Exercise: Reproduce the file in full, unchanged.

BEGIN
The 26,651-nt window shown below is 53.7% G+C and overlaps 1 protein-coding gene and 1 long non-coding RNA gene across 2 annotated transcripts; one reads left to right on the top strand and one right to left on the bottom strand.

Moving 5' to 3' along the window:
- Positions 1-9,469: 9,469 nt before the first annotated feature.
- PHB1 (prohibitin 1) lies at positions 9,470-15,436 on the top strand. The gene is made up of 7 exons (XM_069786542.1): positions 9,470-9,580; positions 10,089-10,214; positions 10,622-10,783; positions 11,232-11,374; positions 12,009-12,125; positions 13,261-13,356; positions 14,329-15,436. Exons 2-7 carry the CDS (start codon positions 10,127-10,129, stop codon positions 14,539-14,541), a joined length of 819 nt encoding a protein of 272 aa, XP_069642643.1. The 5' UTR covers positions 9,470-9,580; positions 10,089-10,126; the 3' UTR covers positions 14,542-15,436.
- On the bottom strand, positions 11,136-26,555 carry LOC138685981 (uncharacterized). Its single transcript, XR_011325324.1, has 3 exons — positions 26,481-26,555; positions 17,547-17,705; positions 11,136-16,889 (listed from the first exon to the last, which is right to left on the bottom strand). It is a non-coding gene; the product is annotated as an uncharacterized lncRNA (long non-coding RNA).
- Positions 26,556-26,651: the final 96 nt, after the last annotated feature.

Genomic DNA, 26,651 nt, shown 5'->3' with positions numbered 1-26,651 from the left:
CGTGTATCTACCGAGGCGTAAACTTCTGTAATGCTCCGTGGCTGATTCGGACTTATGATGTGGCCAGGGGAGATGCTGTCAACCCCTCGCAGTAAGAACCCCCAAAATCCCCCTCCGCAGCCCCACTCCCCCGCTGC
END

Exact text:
The 26,651-nt window shown below is 53.7% G+C and overlaps 1 protein-coding gene and 1 long non-coding RNA gene across 2 annotated transcripts; one reads left to right on the top strand and one right to left on the bottom strand.

Moving 5' to 3' along the window:
- Positions 1-9,469: 9,469 nt before the first annotated feature.
- PHB1 (prohibitin 1) lies at positions 9,470-15,436 on the top strand. The gene is made up of 7 exons (XM_069786542.1): positions 9,470-9,580; positions 10,089-10,214; positions 10,622-10,783; positions 11,232-11,374; positions 12,009-12,125; positions 13,261-13,356; positions 14,329-15,436. Exons 2-7 carry the CDS (start codon positions 10,127-10,129, stop codon positions 14,539-14,541), a joined length of 819 nt encoding a protein of 272 aa, XP_069642643.1. The 5' UTR covers positions 9,470-9,580; positions 10,089-10,126; the 3' UTR covers positions 14,542-15,436.
- On the bottom strand, positions 11,136-26,555 carry LOC138685981 (uncharacterized). Its single transcript, XR_011325324.1, has 3 exons — positions 26,481-26,555; positions 17,547-17,705; positions 11,136-16,889 (listed from the first exon to the last, which is right to left on the bottom strand). It is a non-coding gene; the product is annotated as an uncharacterized lncRNA (long non-coding RNA).
- Positions 26,556-26,651: the final 96 nt, after the last annotated feature.

Genomic DNA, 26,651 nt, shown 5'->3' with positions numbered 1-26,651 from the left:
CGTGTATCTACCGAGGCGTAAACTTCTGTAATGCTCCGTGGCTGATTCGGACTTATGATGTGGCCAGGGGAGATGCTGTCAACCCCTCGCAGTAAGAACCCCCAAAATCCCCCTCCGCAGCCCCACTCCCCCGCTGC